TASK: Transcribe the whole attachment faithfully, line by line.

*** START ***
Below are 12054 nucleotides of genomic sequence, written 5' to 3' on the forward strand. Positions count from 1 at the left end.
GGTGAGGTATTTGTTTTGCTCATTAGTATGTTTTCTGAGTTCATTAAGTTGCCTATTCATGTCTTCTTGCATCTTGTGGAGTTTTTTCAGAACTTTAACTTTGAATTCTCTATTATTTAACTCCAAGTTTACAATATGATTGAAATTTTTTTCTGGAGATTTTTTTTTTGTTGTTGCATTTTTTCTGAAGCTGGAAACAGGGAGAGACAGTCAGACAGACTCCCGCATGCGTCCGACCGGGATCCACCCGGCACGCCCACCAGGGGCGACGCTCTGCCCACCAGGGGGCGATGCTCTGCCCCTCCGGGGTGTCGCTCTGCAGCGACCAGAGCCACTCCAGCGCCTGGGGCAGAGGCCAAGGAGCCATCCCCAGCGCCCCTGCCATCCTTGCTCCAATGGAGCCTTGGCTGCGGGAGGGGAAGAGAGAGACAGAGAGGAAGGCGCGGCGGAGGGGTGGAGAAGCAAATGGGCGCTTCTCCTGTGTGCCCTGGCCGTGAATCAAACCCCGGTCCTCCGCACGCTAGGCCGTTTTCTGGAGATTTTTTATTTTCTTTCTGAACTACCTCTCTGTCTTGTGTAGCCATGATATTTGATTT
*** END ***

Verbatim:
Below are 12054 nucleotides of genomic sequence, written 5' to 3' on the forward strand. Positions count from 1 at the left end.
GGTGAGGTATTTGTTTTGCTCATTAGTATGTTTTCTGAGTTCATTAAGTTGCCTATTCATGTCTTCTTGCATCTTGTGGAGTTTTTTCAGAACTTTAACTTTGAATTCTCTATTATTTAACTCCAAGTTTACAATATGATTGAAATTTTTTTCTGGAGATTTTTTTTTTGTTGTTGCATTTTTTCTGAAGCTGGAAACAGGGAGAGACAGTCAGACAGACTCCCGCATGCGTCCGACCGGGATCCACCCGGCACGCCCACCAGGGGCGACGCTCTGCCCACCAGGGGGCGATGCTCTGCCCCTCCGGGGTGTCGCTCTGCAGCGACCAGAGCCACTCCAGCGCCTGGGGCAGAGGCCAAGGAGCCATCCCCAGCGCCCCTGCCATCCTTGCTCCAATGGAGCCTTGGCTGCGGGAGGGGAAGAGAGAGACAGAGAGGAAGGCGCGGCGGAGGGGTGGAGAAGCAAATGGGCGCTTCTCCTGTGTGCCCTGGCCGTGAATCAAACCCCGGTCCTCCGCACGCTAGGCCGTTTTCTGGAGATTTTTTATTTTCTTTCTGAACTACCTCTCTGTCTTGTGTAGCCATGATATTTGATTT